These two books are so entirely opposite in tone and content that it makes them having the same birthday fun–kind of like fraternal twins. They have parents in common and birthdays in common, but all similarities end there. Tying the Knot is the last of the Newport Ladies Book Club series. From inception to completion, it’s been a five year journey. This is the book that gives the rest of the story for each woman. The title is appropriate because a lot of loose ends will find their way tied up. It is so much fun! Just wow that we’re here. I love the ladies I wrote this series with and am in awe of their talent and hard work. It’s been an honor to work with Josi Kilpack, Heather Moore, and Annette Lyon. To celebrate we have a fun contest going with GREAT giveaways. Sign up now!

My second release is Spell Check: a young adult fantasy/romance filled with magic and mayhem–spanning the world from the United States, to the Amazon jungle, to Sweden. Oddly, I started writing Spell Check at the same time Josi and I discussed the details of writing The Newport Ladies Book Club series. Yes, folks, it really does take five years for things to happen . . . apparently. I did an interview with Jessica Day George on her blog while writing Spell Check. If it weren’t for that interview I wouldn’t have remembered when this book was started. So nice that the internet keeps track of my life for me. It’s like a really big journal.  To celebrate Spell Check’s birthday along with the birthday of our great nation, This will be a FREEdom weekend. The Kindle version of Spell Check is free both Friday and Saturday on Amazon. Make sure to get it while it is at a deal that can’t be beat!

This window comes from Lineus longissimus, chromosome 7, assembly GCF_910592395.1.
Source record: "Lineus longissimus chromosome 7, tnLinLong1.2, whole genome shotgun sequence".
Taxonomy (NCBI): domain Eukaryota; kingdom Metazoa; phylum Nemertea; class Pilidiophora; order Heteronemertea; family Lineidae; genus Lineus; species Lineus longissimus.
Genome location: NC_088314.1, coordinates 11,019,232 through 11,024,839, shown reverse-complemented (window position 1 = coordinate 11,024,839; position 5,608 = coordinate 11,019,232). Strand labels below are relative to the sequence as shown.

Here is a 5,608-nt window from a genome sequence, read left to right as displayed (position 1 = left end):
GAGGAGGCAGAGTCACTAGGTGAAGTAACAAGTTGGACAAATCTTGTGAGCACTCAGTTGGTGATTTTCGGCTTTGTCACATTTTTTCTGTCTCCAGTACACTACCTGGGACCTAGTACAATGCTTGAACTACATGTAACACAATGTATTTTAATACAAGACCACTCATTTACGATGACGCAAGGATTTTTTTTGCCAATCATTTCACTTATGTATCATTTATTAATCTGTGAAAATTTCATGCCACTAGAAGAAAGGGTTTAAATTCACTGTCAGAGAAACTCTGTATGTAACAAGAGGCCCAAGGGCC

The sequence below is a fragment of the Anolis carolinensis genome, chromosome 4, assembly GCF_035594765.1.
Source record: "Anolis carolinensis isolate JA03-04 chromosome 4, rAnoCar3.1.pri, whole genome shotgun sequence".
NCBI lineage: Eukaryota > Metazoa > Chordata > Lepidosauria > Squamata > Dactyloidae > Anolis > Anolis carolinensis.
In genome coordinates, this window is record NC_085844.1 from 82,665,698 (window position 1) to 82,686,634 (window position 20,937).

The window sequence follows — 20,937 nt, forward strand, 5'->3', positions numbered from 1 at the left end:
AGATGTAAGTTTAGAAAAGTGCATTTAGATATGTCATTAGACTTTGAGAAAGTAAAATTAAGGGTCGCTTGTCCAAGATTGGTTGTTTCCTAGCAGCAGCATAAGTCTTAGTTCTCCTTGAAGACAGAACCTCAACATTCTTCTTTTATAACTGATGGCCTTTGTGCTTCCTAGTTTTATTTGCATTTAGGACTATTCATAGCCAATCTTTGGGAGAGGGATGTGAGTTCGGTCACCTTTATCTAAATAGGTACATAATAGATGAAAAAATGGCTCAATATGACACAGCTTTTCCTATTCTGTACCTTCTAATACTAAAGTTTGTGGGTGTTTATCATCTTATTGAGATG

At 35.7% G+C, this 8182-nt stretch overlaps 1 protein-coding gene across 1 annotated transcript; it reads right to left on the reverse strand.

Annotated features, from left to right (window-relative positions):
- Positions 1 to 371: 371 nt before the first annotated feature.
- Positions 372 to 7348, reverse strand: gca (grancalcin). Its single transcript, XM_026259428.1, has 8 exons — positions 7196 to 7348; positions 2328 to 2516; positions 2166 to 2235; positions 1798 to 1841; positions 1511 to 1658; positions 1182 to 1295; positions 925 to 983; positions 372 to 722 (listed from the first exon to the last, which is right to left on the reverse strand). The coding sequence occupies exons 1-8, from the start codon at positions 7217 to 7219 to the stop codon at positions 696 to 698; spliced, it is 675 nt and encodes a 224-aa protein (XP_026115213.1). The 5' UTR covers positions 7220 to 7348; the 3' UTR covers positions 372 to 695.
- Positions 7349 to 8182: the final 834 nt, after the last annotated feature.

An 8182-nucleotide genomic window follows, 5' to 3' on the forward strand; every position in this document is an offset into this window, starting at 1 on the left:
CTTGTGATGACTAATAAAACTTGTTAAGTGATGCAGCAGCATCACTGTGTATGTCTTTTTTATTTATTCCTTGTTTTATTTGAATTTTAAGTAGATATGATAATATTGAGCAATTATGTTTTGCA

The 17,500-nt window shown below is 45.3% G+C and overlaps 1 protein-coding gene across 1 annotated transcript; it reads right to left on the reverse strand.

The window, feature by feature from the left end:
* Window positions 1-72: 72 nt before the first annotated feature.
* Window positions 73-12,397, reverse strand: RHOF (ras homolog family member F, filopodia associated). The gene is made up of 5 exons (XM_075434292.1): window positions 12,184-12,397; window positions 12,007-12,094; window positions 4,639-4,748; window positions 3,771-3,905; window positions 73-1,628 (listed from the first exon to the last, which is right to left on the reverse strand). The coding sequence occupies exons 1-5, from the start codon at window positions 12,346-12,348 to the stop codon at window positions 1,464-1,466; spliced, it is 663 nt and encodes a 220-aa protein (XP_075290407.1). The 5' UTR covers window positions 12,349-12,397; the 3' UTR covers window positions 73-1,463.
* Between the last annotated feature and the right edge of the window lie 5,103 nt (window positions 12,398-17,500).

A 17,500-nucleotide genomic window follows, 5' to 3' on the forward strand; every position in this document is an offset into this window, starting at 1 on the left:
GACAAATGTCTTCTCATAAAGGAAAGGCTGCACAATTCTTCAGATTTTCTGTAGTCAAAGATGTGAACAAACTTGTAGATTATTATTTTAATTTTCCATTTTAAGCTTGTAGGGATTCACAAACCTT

And now . . . presenting . . .


A skeleton is rattling its way out of the closet marked “FAMILY SECRET! KEEP OUT!”

Allyson Peterson believes that being hanged by the

Salem High Witches is the absolute worst thing that can happen. But when her powers, wrested from the trolls of ancient Sweden, manifest themselves, she realizes that a prank hanging by vindictive cheerleaders is the least of her worries.

Ally accidentally sends her parents to the jungle to fight anacondas, turns her brother into a mute, and curses the entire cheerleading team with an illness that has no cure, proving that her spells need a little checking. Her Swedish grandmother shows up to help her through the worst part of all—surviving the Troll Trials and saving the guy of her dreams from a vengeance that has festered through-out generations.

The power is in her, if she can just get the magic right.

Spell Check is an impossible-to-put-down, topsy-turvy adventure with fun, romance, and fabulous characters.”

–Heather B. Moore, USA Today bestselling author


Like a Girl

I am a huge fan of smart marketing. It might have something to do with the fact that my original career goal was to be a top ad exec making pivotal, culture-changing commercials for Coke and Nike. I ended up choosing a different career path, but the interest in advertising is still there, which might explain why I loved this ad so much: